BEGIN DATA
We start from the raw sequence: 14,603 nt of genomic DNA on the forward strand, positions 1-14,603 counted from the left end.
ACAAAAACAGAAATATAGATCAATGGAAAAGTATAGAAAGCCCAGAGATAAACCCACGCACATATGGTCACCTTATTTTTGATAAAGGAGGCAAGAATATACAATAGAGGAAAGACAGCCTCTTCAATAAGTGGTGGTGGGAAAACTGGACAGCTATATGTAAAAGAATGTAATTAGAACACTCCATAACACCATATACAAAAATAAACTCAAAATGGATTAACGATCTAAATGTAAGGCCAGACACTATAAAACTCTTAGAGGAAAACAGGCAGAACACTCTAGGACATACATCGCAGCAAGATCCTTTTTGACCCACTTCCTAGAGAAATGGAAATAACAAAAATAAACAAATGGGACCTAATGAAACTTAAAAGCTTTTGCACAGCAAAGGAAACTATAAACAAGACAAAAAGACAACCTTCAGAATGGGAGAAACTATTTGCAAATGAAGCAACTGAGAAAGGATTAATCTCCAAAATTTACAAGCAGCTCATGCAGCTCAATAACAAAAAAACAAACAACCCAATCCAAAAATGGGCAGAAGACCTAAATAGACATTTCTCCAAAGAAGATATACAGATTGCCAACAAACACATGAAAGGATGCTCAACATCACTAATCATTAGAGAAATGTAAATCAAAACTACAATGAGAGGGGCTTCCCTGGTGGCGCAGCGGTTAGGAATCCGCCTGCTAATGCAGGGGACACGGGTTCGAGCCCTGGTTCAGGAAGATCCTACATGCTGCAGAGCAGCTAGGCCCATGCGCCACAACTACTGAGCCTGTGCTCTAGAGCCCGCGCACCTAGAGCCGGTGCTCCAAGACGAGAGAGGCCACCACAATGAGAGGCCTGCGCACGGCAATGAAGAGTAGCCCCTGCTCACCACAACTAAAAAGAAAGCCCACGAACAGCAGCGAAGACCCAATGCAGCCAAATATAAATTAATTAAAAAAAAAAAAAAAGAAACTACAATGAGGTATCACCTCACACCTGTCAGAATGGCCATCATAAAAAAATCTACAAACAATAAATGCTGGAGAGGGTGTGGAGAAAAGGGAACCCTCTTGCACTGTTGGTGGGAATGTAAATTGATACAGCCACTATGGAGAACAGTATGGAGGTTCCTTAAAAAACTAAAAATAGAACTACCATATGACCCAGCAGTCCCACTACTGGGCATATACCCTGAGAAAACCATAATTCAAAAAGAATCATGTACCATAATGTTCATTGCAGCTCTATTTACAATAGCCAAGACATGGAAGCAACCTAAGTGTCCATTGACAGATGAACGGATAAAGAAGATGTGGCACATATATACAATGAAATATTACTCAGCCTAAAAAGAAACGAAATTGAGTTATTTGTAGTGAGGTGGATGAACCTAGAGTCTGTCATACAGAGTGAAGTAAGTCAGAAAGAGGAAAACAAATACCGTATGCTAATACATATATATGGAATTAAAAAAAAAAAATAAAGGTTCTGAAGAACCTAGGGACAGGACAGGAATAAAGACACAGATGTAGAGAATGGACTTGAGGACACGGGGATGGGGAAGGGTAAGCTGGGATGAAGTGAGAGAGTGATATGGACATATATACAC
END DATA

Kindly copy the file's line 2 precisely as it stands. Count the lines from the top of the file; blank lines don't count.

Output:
ACAAAAACAGAAATATAGATCAATGGAAAAGTATAGAAAGCCCAGAGATAAACCCACGCACATATGGTCACCTTATTTTTGATAAAGGAGGCAAGAATATACAATAGAGGAAAGACAGCCTCTTCAATAAGTGGTGGTGGGAAAACTGGACAGCTATATGTAAAAGAATGTAATTAGAACACTCCATAACACCATATACAAAAATAAACTCAAAATGGATTAACGATCTAAATGTAAGGCCAGACACTATAAAACTCTTAGAGGAAAACAGGCAGAACACTCTAGGACATACATCGCAGCAAGATCCTTTTTGACCCACTTCCTAGAGAAATGGAAATAACAAAAATAAACAAATGGGACCTAATGAAACTTAAAAGCTTTTGCACAGCAAAGGAAACTATAAACAAGACAAAAAGACAACCTTCAGAATGGGAGAAACTATTTGCAAATGAAGCAACTGAGAAAGGATTAATCTCCAAAATTTACAAGCAGCTCATGCAGCTCAATAACAAAAAAACAAACAACCCAATCCAAAAATGGGCAGAAGACCTAAATAGACATTTCTCCAAAGAAGATATACAGATTGCCAACAAACACATGAAAGGATGCTCAACATCACTAATCATTAGAGAAATGTAAATCAAAACTACAATGAGAGGGGCTTCCCTGGTGGCGCAGCGGTTAGGAATCCGCCTGCTAATGCAGGGGACACGGGTTCGAGCCCTGGTTCAGGAAGATCCTACATGCTGCAGAGCAGCTAGGCCCATGCGCCACAACTACTGAGCCTGTGCTCTAGAGCCCGCGCACCTAGAGCCGGTGCTCCAAGACGAGAGAGGCCACCACAATGAGAGGCCTGCGCACGGCAATGAAGAGTAGCCCCTGCTCACCACAACTAAAAAGAAAGCCCACGAACAGCAGCGAAGACCCAATGCAGCCAAATATAAATTAATTAAAAAAAAAAAAAAAGAAACTACAATGAGGTATCACCTCACACCTGTCAGAATGGCCATCATAAAAAAATCTACAAACAATAAATGCTGGAGAGGGTGTGGAGAAAAGGGAACCCTCTTGCACTGTTGGTGGGAATGTAAATTGATACAGCCACTATGGAGAACAGTATGGAGGTTCCTTAAAAAACTAAAAATAGAACTACCATATGACCCAGCAGTCCCACTACTGGGCATATACCCTGAGAAAACCATAATTCAAAAAGAATCATGTACCATAATGTTCATTGCAGCTCTATTTACAATAGCCAAGACATGGAAGCAACCTAAGTGTCCATTGACAGATGAACGGATAAAGAAGATGTGGCACATATATACAATGAAATATTACTCAGCCTAAAAAGAAACGAAATTGAGTTATTTGTAGTGAGGTGGATGAACCTAGAGTCTGTCATACAGAGTGAAGTAAGTCAGAAAGAGGAAAACAAATACCGTATGCTAATACATATATATGGAATTAAAAAAAAAAAATAAAGGTTCTGAAGAACCTAGGGACAGGACAGGAATAAAGACACAGATGTAGAGAATGGACTTGAGGACACGGGGATGGGGAAGGGTAAGCTGGGATGAAGTGAGAGAGTGATATGGACATATATACAC